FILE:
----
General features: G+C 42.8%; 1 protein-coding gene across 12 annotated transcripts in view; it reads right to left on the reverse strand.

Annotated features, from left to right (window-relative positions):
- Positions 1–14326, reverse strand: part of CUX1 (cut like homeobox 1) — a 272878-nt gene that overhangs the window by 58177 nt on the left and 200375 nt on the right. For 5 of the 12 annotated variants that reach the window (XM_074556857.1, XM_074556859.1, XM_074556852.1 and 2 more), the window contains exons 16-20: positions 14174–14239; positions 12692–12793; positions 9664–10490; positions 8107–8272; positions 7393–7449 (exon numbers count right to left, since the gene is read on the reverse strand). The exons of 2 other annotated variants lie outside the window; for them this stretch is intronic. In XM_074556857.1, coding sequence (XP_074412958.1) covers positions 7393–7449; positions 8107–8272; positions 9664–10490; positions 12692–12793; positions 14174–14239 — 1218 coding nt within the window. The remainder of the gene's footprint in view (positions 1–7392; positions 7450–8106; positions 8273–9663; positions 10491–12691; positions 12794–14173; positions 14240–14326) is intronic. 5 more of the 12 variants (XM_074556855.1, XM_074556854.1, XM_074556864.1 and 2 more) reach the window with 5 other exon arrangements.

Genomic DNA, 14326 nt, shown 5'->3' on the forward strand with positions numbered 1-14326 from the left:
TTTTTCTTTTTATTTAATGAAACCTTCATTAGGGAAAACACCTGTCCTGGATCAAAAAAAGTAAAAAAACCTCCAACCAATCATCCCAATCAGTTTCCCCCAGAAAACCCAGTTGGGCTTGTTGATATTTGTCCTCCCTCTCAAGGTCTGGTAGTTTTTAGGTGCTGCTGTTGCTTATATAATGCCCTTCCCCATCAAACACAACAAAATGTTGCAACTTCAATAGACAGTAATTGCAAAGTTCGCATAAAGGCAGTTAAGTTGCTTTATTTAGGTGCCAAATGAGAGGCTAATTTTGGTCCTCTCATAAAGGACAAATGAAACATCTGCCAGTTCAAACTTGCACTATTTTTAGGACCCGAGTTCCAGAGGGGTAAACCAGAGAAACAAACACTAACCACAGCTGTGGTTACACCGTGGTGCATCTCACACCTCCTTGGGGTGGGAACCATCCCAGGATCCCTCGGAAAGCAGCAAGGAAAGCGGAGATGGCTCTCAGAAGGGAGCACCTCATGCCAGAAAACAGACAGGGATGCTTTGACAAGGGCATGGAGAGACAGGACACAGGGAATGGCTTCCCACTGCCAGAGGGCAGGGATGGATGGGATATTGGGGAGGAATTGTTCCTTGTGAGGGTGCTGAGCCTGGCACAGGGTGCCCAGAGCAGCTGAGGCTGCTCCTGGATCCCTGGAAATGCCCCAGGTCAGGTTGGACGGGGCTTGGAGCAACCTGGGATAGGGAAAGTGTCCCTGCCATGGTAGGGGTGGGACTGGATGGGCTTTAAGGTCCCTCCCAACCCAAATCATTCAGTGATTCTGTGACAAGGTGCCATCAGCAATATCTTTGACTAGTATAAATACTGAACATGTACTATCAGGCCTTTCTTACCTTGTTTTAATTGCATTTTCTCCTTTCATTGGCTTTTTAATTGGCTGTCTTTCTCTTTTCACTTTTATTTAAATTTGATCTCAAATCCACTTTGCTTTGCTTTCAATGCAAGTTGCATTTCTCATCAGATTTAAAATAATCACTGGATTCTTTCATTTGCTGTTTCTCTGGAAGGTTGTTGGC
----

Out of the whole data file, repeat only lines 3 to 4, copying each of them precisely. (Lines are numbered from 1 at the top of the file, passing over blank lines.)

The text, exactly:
- Positions 1–14326, reverse strand: part of CUX1 (cut like homeobox 1) — a 272878-nt gene that overhangs the window by 58177 nt on the left and 200375 nt on the right. For 5 of the 12 annotated variants that reach the window (XM_074556857.1, XM_074556859.1, XM_074556852.1 and 2 more), the window contains exons 16-20: positions 14174–14239; positions 12692–12793; positions 9664–10490; positions 8107–8272; positions 7393–7449 (exon numbers count right to left, since the gene is read on the reverse strand). The exons of 2 other annotated variants lie outside the window; for them this stretch is intronic. In XM_074556857.1, coding sequence (XP_074412958.1) covers positions 7393–7449; positions 8107–8272; positions 9664–10490; positions 12692–12793; positions 14174–14239 — 1218 coding nt within the window. The remainder of the gene's footprint in view (positions 1–7392; positions 7450–8106; positions 8273–9663; positions 10491–12691; positions 12794–14173; positions 14240–14326) is intronic. 5 more of the 12 variants (XM_074556855.1, XM_074556854.1, XM_074556864.1 and 2 more) reach the window with 5 other exon arrangements.

Genomic DNA, 14326 nt, shown 5'->3' on the forward strand with positions numbered 1-14326 from the left: